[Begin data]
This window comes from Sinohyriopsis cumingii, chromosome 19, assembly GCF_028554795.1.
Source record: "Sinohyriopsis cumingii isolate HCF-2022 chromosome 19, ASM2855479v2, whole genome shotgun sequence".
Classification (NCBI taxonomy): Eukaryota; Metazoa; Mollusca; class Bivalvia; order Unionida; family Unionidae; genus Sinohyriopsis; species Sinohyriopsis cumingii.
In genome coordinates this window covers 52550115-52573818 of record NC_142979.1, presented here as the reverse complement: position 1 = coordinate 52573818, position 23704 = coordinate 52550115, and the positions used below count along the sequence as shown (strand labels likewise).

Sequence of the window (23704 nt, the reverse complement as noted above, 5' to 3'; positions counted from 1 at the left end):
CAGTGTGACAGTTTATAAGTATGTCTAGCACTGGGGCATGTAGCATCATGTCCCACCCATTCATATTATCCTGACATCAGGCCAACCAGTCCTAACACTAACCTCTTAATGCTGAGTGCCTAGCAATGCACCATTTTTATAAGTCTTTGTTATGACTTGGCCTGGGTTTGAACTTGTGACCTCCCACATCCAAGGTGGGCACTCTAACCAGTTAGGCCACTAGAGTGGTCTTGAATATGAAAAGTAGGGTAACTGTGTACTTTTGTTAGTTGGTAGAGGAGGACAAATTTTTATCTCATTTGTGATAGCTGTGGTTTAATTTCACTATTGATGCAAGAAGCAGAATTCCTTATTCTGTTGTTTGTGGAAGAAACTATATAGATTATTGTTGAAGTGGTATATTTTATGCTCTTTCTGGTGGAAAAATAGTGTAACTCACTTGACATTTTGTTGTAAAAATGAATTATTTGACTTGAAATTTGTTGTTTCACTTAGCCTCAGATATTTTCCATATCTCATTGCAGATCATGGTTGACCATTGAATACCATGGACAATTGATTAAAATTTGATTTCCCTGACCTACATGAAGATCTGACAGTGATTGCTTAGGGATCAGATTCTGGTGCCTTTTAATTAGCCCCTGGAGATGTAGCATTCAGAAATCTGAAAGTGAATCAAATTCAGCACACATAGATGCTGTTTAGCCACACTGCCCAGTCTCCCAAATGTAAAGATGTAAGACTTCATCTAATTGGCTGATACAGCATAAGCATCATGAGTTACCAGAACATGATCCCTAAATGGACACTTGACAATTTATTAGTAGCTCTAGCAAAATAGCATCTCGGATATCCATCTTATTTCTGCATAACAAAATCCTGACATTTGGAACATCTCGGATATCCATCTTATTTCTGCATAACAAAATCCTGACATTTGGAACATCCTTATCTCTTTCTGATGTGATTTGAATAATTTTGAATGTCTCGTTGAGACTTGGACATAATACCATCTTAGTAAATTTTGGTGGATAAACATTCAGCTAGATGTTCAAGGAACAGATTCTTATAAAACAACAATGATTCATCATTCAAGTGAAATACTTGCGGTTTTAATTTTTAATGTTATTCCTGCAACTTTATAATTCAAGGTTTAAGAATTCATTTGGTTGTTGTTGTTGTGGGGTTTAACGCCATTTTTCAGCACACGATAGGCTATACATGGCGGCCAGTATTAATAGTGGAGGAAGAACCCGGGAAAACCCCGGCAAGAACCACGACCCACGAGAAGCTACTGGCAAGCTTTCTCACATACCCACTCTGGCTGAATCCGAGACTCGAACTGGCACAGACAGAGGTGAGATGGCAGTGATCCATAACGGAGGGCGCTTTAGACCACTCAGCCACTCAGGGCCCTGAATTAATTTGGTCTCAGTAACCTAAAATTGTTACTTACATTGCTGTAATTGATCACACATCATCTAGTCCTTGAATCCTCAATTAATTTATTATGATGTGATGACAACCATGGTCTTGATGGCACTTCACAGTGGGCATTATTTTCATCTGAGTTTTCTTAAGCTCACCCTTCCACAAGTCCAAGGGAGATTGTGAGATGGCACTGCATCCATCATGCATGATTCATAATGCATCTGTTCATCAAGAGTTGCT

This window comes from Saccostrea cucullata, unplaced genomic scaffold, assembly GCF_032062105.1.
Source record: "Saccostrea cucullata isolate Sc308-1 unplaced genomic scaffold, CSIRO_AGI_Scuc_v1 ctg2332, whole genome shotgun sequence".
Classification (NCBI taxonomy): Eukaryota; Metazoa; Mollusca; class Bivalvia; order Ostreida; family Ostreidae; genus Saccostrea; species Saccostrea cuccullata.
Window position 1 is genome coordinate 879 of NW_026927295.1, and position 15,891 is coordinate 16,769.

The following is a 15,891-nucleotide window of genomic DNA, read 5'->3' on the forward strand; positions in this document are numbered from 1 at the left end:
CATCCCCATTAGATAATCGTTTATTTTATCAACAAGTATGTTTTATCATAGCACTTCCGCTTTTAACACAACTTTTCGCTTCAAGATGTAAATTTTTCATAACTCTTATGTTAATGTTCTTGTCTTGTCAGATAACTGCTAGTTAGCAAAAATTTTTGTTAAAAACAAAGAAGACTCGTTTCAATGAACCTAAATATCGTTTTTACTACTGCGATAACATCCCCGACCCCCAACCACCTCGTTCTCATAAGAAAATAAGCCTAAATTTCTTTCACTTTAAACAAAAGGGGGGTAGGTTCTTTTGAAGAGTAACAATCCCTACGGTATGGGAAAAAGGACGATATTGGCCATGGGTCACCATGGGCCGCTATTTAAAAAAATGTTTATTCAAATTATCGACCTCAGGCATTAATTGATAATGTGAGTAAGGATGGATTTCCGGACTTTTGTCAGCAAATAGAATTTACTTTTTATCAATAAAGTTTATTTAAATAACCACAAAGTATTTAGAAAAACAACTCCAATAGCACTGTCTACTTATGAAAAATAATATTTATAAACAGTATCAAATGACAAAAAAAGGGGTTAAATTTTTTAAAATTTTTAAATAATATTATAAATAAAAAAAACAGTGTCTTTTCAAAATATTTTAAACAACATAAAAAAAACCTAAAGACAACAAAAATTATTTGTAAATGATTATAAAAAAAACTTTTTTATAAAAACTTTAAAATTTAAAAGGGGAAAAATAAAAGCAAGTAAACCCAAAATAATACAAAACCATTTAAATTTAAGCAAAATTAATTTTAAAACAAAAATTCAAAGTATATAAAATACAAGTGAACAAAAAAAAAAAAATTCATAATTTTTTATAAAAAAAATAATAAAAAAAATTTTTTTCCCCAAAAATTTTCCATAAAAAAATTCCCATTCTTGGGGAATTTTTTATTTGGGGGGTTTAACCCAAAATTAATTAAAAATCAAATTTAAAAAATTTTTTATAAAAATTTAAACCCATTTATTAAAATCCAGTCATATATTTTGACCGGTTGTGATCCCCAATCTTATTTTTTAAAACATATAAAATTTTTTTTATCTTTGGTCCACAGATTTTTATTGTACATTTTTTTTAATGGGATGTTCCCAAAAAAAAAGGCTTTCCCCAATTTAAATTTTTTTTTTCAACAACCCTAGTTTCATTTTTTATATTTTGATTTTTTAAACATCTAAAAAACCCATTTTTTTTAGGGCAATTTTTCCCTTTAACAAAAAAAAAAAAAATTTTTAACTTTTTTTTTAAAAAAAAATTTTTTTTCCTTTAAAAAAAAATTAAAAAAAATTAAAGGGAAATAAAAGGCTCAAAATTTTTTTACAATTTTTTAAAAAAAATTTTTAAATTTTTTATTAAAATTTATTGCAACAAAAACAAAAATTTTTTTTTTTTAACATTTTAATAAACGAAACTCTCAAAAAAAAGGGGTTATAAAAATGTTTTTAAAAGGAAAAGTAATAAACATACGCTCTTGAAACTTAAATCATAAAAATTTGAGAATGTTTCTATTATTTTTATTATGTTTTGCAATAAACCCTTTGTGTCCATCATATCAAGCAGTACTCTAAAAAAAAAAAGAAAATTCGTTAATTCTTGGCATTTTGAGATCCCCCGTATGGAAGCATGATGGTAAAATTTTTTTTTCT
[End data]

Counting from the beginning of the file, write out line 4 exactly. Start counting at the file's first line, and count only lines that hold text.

In genome coordinates this window covers 52550115-52573818 of record NC_142979.1, presented here as the reverse complement: position 1 = coordinate 52573818, position 23704 = coordinate 52550115, and the positions used below count along the sequence as shown (strand labels likewise).